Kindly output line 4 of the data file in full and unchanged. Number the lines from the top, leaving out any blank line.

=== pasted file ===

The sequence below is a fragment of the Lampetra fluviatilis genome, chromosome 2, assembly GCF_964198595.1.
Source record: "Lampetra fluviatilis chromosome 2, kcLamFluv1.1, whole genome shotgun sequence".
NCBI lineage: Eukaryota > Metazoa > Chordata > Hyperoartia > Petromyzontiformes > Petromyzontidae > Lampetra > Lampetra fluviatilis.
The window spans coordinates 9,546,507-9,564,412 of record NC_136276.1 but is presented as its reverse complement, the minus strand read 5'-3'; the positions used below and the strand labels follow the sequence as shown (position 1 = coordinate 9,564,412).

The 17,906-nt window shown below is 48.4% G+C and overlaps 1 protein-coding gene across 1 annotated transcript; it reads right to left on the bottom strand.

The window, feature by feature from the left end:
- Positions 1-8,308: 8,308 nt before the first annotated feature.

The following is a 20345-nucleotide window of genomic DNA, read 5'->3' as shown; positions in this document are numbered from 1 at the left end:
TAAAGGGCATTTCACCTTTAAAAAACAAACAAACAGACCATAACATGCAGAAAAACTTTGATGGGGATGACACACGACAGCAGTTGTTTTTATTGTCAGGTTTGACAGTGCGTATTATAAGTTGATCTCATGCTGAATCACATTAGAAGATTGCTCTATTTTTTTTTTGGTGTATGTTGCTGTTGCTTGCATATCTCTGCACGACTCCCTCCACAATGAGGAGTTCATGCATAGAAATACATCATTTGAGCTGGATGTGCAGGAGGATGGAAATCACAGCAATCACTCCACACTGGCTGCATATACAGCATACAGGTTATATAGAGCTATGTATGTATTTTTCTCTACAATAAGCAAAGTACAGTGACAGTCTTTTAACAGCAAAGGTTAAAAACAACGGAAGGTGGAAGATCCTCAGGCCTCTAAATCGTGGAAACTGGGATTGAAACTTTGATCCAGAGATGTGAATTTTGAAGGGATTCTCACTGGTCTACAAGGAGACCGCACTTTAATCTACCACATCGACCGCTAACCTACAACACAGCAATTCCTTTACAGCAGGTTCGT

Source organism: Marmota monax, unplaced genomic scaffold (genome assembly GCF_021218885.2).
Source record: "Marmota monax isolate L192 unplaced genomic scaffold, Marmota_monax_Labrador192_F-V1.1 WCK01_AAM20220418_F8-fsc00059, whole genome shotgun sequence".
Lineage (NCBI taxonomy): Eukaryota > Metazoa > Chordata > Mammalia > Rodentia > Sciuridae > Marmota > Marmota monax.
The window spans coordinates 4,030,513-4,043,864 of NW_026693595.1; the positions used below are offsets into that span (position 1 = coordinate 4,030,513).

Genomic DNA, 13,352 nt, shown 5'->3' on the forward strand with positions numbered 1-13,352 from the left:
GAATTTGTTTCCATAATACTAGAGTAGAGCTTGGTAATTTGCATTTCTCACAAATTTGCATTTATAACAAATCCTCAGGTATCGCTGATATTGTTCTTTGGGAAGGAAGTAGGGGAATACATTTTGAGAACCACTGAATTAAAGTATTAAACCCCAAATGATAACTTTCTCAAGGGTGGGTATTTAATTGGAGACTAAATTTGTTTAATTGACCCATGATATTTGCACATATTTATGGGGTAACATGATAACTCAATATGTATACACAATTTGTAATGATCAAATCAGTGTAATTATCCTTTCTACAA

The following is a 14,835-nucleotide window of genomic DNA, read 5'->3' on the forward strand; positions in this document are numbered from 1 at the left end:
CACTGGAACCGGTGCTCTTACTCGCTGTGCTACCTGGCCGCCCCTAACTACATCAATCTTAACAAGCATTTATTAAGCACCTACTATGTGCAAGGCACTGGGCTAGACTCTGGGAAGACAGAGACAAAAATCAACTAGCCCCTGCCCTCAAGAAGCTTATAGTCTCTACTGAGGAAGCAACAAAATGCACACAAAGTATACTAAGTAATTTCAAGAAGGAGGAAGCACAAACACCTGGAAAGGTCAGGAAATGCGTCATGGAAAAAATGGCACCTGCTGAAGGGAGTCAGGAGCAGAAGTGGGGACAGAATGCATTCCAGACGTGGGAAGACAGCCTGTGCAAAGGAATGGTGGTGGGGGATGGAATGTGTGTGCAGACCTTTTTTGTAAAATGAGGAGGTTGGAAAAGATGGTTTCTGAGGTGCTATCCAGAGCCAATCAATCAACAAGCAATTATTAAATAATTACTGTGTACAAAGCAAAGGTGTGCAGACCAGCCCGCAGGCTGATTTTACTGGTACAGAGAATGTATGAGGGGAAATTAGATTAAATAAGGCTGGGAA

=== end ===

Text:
The window spans coordinates 9,546,507-9,564,412 of record NC_136276.1 but is presented as its reverse complement, the minus strand read 5'-3'; the positions used below and the strand labels follow the sequence as shown (position 1 = coordinate 9,564,412).